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Layoffs increase in January

Job losses spike with 241,749 announced layoffs last month, according to a report. Retailers topped the list. But job losses at investment banks and other financial-services firms may be slowing.

February 05, 2009|Martin Zimmerman

Jobs disappeared at an accelerating pace in January as a dismal holiday shopping season brought more gloom to the nation's battered retail sector, according to a report released Wednesday. And a fresh round of layoff announcements brought little hope for a quick turnaround.

U.S. companies announced 241,749 layoffs last month, Chicago employment firm Challenger, Gray & Christmas Inc. reported. That was the highest one-month layoff total since January 2002 and 222% higher than the 75,000 job cuts announced in the first month of 2008, the firm said. It was the fourth-highest total since the firm began tracking layoff announcements in 1993.

Although retailers topped the list with almost 54,000 job cuts, the report noted that the losses were spreading through other areas of the economy.

"The variety of industries represented among the top five job-cutting sectors in January is further evidence of how far the impact of this recession has spread," said John A. Challenger, the employment firm's chief executive.

For The Record
Los Angeles Times Friday, February 06, 2009 Home Edition Main News Part A Page 2 National Desk 1 inches; 42 words Type of Material: Correction
January job cuts: An article in Thursday's Business section about a surge in layoff announcements reported that the investment firm Pacific Investment Management Co. of Newport Beach planned to lay off workers. Pimco said it had no plans to cut its staff.

"Industries that at first appeared to be immune to downturns, such as computer and pharmaceutical, are now rapidly shedding workers," he said.

Just this week, department store operator Macy's Inc. said it planned to cut 7,000 jobs in anticipation of a sluggish retail environment this year. PNC Financial Services Group said it planned to cut 5,800 jobs, and airplane maker Hawker Beechcraft Corp. said 2,300 employees would lose their jobs before the end of the year and warned more layoffs may be coming.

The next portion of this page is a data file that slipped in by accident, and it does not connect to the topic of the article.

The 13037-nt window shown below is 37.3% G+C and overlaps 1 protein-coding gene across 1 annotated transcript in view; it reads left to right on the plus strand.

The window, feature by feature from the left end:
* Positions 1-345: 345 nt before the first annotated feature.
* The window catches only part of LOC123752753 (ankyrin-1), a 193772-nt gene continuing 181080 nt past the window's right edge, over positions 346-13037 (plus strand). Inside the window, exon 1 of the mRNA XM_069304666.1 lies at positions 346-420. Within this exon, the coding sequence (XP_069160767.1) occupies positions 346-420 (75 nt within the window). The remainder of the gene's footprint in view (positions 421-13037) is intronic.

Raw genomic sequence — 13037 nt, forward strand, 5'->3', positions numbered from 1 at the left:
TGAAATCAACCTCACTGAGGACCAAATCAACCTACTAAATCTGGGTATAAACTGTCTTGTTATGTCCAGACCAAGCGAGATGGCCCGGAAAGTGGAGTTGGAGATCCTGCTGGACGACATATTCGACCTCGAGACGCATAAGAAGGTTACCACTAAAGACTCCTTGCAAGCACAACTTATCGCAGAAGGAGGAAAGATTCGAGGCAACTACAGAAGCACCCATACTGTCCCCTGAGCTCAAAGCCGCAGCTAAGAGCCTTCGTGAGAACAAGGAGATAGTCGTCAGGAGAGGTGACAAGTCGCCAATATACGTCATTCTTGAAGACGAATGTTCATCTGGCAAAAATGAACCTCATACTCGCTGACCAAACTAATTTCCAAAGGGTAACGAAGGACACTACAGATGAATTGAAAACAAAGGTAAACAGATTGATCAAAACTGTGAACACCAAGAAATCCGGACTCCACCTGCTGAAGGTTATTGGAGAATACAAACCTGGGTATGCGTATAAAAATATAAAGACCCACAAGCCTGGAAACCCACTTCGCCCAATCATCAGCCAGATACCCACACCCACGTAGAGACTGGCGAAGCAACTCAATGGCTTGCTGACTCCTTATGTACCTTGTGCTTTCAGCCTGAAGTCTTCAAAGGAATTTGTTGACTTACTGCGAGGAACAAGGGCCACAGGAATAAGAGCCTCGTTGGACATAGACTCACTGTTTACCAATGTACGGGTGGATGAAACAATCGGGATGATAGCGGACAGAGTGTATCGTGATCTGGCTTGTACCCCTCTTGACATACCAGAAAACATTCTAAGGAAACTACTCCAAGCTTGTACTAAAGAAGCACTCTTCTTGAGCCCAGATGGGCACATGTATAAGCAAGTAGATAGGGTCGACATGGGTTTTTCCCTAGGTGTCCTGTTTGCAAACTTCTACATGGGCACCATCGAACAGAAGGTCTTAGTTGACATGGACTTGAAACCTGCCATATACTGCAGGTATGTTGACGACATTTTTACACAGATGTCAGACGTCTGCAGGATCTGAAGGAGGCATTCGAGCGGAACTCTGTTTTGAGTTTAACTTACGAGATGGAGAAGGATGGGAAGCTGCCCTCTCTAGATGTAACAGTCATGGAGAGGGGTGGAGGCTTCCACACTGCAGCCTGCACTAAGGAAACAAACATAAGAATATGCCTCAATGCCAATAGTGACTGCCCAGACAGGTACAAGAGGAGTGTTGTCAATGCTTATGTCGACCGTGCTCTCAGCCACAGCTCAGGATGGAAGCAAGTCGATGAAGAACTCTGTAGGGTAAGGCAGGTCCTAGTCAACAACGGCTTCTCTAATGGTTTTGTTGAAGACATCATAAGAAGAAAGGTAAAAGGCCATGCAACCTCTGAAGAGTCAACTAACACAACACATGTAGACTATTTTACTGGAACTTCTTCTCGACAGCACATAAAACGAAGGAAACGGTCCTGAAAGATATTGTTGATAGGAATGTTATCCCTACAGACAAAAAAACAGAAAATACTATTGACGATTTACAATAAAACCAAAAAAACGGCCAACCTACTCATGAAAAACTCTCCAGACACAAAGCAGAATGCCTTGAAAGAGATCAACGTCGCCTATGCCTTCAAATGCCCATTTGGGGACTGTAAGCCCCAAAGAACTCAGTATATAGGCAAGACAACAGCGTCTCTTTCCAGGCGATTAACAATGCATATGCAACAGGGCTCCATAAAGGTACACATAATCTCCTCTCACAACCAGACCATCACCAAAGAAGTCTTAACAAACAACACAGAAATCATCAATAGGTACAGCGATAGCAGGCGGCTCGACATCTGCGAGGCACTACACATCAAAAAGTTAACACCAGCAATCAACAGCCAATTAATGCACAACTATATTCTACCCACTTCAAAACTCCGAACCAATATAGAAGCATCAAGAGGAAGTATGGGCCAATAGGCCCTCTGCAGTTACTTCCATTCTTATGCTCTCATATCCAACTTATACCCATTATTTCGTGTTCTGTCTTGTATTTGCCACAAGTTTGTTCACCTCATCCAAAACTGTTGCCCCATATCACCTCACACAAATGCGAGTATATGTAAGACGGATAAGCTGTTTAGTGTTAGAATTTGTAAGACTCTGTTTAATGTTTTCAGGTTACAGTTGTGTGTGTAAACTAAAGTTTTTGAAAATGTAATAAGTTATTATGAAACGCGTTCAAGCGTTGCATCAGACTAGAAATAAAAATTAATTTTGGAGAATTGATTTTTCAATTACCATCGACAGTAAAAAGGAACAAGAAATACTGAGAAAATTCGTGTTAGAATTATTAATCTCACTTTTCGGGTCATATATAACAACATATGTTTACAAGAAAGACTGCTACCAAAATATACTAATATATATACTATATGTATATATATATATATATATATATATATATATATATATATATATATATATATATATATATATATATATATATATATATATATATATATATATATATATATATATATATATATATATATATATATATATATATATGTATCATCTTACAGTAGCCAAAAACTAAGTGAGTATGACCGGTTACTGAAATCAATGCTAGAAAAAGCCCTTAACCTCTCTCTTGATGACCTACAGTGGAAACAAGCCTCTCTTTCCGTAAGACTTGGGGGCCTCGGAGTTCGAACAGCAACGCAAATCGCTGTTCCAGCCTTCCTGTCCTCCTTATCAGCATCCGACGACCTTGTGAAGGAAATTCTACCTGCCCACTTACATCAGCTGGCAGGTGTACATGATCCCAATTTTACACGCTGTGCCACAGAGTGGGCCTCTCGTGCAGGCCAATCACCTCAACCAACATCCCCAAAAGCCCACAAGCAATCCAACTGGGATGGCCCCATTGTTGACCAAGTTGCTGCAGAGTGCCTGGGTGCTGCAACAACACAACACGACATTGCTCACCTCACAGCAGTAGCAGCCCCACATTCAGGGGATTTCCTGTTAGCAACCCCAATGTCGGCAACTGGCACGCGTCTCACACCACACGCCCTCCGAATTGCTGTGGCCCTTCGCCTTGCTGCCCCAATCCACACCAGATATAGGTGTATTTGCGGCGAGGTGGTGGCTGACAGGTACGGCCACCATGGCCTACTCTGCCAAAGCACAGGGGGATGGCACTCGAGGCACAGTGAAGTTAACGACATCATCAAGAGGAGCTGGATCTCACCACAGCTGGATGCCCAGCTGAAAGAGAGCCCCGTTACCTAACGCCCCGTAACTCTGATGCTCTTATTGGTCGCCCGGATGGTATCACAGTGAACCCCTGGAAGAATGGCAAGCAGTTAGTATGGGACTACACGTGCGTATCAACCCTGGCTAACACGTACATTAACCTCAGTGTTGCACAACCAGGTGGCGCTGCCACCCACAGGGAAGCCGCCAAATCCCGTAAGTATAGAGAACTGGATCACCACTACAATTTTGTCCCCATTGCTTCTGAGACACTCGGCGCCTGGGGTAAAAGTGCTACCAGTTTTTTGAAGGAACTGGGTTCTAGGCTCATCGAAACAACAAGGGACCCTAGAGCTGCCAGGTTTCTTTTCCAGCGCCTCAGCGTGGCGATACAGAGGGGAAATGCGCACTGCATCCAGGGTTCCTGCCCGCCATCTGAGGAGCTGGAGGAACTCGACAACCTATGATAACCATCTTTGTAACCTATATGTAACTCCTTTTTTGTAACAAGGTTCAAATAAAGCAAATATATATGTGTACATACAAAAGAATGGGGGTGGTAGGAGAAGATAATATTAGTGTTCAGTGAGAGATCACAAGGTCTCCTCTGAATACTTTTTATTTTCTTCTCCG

As politicians in Washington weighed a stimulus package to boost the economy, the layoff toll grew Wednesday with news of 460 job cuts at Botox maker Allergan Inc., 1,500 at real estate title insurer Fidelity National Financial Inc., 1,250 at Time Warner Cable Inc., 600 at video game maker THQ Inc. and 1,000 at Hudson's Bay Co., Canada's largest retailer.

Investment firm Pacific Investment Management Co. of Newport Beach and Lazard Ltd., one of the last big investment banks left on Wall Street, also announced staff cuts.

"Unfortunately, there is no light at the end of the tunnel yet," Challenger said. "Even if the stimulus package is successful, it could take months to make a noticeable impact on the employment picture."

The report adds to recent glum news about the U.S. job market. In December, the government reported, the nation's unemployment rate hit 7.2%. And last week, the number of workers filing for unemployment benefits hit an all-time high of 4.78 million.

Companies have been shedding jobs in reaction to the worst economic downturn since the early 1980s.

The twin calamities of a collapsing housing market and a global credit crisis have put the clamps on spending by businesses and consumers. As orders dry up, companies trim payrolls to cut costs. As workers lose their jobs or worry that they might, they cut back on spending, which continues the cycle.

Among states, New York had the highest number of announced layoffs with almost 48,000, in part due to cutbacks in the beleaguered financial services industry, Challenger Gray reported. The report noted, however, that job losses at investment banks and other financial-services firms appeared to be slowing.

"If there is any bright spot in the latest job-cut data, it is the fact that financial firms announced only 1,458 job cuts in January," Challenger said. "That is the lowest one-month total for that industry since 2005. Whether that is a sign of lower job cuts to come or simply a fluke remains to be seen."

Other states with big January job losses were Massachusetts, Illinois, Virginia and California -- where almost 15,000 job cuts were announced.

January is traditionally the heaviest downsizing month, in part because retailers cut back payrolls after the busy Christmas shopping season. That trend was particularly pronounced this year after the sector suffered through its worst holiday season in 40 years.

The layoff announcements dwarfed news of hirings, Challenger Gray reported. Slightly fewer than 24,000 hirings were announced last month, the firm found, and more than half of those were by government or nonprofit agencies.

A trade group said Wednesday that the nation's service sector contracted at a slower pace in January compared with December. Although the Institute for Supply Management said new orders and production rose in the sector last month, an index of service-sector employment fell.

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martin.zimmerman@latimes.com

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